(Reuters) - The PGA Tour’s decision to allow players to be sponsored by certain types of gambling companies was welcomed by golfers on Wednesday who are now free to reach lucrative agreements with casinos and fantasy sports firms.
The PGA Tour’s decision, unveiled on Tuesday, is in line with other North American sports leagues who have embraced gambling sponsorship and follows a U.S. Supreme Court ruling last May that overturned a 1992 federal ban on sports betting outside of Nevada.
"I know there are guys out there who have been approached about deals or have potential deals in place," five-time PGA Tour winner Billy Horschel, who is competing at this week's Honda Classic in Palm Beach Gardens, Florida, said in a report here on the Golf Channel website.
“Deals are coming, and I think the Tour is being proactive.”
The new policy, which is effective immediately, applies to larger casino companies but not firms whose primary purpose is sports betting.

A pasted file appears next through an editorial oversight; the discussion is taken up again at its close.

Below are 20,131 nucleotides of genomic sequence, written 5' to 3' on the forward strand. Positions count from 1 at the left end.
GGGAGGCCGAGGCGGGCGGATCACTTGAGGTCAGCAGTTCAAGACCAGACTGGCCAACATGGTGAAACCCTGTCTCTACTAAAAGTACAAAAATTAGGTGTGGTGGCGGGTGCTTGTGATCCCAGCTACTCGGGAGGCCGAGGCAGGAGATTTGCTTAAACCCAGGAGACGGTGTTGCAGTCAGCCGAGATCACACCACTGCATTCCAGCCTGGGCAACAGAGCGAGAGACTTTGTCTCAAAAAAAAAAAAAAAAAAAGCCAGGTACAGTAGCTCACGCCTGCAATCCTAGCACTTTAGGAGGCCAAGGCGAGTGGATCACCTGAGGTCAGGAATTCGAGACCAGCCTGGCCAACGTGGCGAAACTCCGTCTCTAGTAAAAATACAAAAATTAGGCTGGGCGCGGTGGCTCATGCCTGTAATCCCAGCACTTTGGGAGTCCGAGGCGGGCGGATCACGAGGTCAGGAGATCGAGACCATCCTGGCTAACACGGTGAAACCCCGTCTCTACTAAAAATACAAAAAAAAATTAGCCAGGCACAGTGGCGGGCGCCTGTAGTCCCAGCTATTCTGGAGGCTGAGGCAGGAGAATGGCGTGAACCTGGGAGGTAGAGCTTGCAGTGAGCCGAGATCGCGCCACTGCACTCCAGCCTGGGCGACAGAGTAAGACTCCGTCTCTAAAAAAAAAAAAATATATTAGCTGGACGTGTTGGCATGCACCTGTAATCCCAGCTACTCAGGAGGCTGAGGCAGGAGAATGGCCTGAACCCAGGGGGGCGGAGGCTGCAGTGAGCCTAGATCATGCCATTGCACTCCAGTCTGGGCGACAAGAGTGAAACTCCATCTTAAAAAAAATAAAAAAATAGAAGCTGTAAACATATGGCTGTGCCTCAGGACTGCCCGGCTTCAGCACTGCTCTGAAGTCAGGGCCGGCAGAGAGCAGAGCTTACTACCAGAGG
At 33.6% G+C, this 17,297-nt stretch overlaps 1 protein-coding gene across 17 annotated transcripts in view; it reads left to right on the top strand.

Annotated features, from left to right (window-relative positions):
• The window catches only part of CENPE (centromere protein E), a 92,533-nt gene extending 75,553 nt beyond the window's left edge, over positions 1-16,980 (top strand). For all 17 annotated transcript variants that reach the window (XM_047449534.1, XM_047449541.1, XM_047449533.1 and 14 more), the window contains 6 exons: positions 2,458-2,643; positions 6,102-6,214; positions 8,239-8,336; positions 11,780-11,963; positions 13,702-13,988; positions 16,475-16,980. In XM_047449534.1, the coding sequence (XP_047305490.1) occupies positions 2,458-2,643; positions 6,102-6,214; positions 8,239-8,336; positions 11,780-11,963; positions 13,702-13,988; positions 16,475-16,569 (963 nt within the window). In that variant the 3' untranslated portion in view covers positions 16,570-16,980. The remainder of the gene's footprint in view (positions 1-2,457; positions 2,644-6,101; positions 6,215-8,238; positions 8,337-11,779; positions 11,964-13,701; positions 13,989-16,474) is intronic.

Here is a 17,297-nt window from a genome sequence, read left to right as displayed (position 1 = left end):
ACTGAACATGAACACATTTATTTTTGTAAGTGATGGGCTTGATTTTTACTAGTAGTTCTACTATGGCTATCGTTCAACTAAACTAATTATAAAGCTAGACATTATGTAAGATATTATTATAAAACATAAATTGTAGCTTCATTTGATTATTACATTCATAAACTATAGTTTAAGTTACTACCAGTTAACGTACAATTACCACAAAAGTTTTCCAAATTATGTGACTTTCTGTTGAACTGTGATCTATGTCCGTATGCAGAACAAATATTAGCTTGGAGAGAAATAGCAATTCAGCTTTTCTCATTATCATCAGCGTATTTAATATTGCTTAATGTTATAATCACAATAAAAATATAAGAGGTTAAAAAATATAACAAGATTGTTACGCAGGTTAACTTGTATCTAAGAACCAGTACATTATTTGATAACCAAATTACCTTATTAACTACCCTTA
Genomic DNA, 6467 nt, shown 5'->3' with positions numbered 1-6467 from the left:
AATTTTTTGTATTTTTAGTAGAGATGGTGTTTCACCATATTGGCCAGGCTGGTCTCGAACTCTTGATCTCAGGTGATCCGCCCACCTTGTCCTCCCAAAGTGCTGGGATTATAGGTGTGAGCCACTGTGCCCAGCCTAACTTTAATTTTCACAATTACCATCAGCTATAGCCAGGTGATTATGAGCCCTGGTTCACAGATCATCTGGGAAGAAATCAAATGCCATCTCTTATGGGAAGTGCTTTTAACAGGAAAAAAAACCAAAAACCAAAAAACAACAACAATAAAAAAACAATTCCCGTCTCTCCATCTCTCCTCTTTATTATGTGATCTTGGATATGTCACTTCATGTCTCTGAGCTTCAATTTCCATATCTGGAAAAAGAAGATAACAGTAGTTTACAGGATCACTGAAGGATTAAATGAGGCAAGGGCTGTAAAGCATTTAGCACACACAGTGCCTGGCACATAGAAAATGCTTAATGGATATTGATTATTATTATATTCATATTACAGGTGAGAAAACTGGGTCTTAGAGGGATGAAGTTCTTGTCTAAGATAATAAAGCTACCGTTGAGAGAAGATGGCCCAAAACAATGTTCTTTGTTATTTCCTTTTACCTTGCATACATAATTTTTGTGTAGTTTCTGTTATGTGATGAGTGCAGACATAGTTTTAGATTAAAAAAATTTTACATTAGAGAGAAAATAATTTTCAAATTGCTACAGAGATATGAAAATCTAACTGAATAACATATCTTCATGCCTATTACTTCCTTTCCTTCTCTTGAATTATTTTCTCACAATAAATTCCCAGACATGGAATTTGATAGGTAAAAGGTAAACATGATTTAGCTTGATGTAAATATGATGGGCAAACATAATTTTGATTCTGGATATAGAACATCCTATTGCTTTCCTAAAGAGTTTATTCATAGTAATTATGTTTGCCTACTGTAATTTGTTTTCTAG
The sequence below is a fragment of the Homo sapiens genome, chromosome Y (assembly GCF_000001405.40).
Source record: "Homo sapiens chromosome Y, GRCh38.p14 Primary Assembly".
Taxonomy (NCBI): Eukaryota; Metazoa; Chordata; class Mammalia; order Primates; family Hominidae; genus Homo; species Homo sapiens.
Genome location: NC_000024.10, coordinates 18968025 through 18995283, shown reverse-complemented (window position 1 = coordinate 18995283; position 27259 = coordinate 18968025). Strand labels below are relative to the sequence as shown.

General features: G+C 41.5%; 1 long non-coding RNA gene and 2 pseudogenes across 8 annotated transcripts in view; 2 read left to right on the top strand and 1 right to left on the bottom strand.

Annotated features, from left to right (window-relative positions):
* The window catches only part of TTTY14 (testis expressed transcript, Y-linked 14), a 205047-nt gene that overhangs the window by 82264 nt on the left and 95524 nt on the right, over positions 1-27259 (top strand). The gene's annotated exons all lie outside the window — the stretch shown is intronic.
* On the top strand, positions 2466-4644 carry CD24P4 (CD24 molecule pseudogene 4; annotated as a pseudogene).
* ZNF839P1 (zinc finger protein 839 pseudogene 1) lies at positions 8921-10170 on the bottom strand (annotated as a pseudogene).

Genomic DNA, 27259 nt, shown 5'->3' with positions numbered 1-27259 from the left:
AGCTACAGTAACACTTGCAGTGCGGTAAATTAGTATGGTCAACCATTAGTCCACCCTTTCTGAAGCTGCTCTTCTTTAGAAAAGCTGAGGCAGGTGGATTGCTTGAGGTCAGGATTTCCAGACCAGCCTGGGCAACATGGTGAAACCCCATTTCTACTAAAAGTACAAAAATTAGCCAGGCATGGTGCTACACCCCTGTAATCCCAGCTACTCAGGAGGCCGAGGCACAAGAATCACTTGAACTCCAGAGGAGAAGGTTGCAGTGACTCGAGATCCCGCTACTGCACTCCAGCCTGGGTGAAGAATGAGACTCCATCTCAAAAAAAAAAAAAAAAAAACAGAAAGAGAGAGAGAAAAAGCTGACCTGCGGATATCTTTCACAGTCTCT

Gambling companies can now also be considered for Official Marketing Partners for all six tours overseen by the PGA tour and tournaments.
Former U.S. Open winner Graeme McDowell said PGA Tour Commissioner Jay Monahan explained to players the importance of protecting the integrity of golf.
“I feel like the PGA Tour has gotten out front in this, with the integrity courses we took online and with helping us to understand what’s going to be okay and what isn’t going to be,” said McDowell.
“The integrity of our sport is paramount.”
Reporting by Frank Pingue in Toronto; Editing by Greg Stutchbury
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